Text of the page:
Shenzhen village plays host to Hakka descendants – including Jamaican/African Americans | South China Morning Post



Although finding her Chinese grandfather was Madison’s primary goal, coming to Luo Shui He connects her with relatives from around the world.

“What my mother experienced was, if you get too far away, you don’t know how to get back. My mother didn’t grow up as part of the Lowe family; my grandfather looked for her for the entire 15 years he was in Jamaica until he returned to China, but he couldn’t find her. I think it’s important that all our family members have the opportunity to come back every once in a while. Come back and know that you’re connected, you’re grounded, you’re not floating alone in the world. You’re not lost.”

She says China cannot ignore this growing multi-ethnic diaspora, which challenges the definition of being Chinese. “You cannot tell me that I am not Chinese and you cannot tell me that I’m not Hakka, because I am,” she says.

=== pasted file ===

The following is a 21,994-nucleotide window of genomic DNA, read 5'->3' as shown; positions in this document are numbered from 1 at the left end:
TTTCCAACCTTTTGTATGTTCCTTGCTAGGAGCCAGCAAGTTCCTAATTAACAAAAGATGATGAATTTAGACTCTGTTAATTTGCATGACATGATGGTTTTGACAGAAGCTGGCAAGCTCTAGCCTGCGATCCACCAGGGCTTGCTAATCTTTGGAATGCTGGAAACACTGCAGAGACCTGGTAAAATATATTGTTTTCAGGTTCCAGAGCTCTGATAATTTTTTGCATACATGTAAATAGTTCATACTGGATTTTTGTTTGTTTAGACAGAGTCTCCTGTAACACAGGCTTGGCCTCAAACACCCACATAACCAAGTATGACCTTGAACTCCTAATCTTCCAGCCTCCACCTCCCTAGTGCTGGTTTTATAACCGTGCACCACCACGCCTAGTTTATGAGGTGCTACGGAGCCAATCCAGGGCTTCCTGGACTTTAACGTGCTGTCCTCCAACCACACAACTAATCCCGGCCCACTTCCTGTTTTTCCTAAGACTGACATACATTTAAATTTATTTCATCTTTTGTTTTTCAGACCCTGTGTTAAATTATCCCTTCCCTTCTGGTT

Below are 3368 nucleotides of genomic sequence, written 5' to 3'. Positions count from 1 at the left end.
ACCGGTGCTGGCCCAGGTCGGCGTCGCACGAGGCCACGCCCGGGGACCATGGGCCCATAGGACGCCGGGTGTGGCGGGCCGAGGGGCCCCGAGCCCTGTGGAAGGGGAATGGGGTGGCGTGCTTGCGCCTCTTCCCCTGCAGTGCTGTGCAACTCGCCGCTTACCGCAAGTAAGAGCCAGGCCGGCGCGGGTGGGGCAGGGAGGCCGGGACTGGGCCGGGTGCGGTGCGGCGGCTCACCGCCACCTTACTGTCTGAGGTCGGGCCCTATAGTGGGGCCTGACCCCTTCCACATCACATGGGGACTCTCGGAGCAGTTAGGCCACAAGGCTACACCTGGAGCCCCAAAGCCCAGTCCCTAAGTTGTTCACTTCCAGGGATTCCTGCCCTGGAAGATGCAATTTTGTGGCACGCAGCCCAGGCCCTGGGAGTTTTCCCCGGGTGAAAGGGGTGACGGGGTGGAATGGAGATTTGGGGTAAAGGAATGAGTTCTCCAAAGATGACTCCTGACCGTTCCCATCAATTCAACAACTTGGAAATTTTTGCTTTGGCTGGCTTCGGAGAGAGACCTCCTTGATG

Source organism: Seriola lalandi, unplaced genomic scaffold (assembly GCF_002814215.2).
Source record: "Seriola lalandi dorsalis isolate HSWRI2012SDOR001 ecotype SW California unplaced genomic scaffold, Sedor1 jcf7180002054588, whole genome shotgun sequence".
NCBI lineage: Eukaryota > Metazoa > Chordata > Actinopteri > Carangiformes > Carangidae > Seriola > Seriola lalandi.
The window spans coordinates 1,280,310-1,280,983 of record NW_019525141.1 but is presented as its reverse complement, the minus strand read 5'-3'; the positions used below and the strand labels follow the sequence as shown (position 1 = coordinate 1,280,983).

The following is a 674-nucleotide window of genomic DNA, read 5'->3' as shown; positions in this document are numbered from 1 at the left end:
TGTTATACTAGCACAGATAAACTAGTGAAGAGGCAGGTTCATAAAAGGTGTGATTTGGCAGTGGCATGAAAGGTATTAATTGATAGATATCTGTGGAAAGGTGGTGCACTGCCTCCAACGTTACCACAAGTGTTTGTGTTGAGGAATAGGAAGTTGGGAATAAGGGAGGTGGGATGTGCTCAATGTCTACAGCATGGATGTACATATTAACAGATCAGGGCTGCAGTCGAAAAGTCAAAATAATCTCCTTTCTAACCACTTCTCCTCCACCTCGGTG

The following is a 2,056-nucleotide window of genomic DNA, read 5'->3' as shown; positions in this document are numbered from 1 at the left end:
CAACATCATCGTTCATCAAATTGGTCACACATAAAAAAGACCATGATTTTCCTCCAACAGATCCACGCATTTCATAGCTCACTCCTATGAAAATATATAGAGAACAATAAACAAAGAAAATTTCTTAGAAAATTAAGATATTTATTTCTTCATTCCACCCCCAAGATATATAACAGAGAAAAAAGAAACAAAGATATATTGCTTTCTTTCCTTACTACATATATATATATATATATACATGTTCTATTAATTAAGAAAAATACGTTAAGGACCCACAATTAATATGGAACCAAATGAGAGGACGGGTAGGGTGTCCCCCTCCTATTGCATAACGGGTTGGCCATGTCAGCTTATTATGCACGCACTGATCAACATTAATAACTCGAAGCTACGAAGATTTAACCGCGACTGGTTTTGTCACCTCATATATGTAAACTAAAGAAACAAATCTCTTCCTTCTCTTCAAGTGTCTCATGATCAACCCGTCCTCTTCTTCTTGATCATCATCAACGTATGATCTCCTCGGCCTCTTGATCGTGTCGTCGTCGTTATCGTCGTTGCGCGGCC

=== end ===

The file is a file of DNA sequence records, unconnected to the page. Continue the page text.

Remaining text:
“So what do you do, China?” she asks. “You need to welcome us. Welcome us as we come home because we are also products of Chinese culture, civilisation, principles, and we have an allegiance to our Chinese ancestry, our heritage. That’s why I want people to come here, to Luo Shui He.”


  1. How do you define Chinese / Vietnamese / American etc.?
  2. Imagine this: Your grandparents were from Vietnam but migrated to Australia. You do not speak Vietnamese but English, and enjoy Australian pursuits. How do you define yourself?
  3. In a fast changing world where inter-cultural marriages are on the rise, is it necessary to investigate one’s roots? How closely should customs be followed?
  4. Do intercultural marriages have a positive or negative effect on the world?

Dads and moms deserve more time off with their kids



  • Women have traditionally been the caregivers to children. What are your feelings about this?
  • Should men have more parental leave than now?
  • What other ways can more equality be encouraged between the sexes?

Fish |

What is fish to you?

Notes to teacher:

The video is 1 min 5 sec. Half the class can watch the video first (until 00:25), the other half can watch the next half up to 00:57.

Students should describe what they see on the video. If it is a stronger class, they can focus on the emotions displayed on the people.

Other discussion questions:

  • Do you (sincerely) thank the people who do things for you?
  • Do you take things for granted?
  • How can we help other people?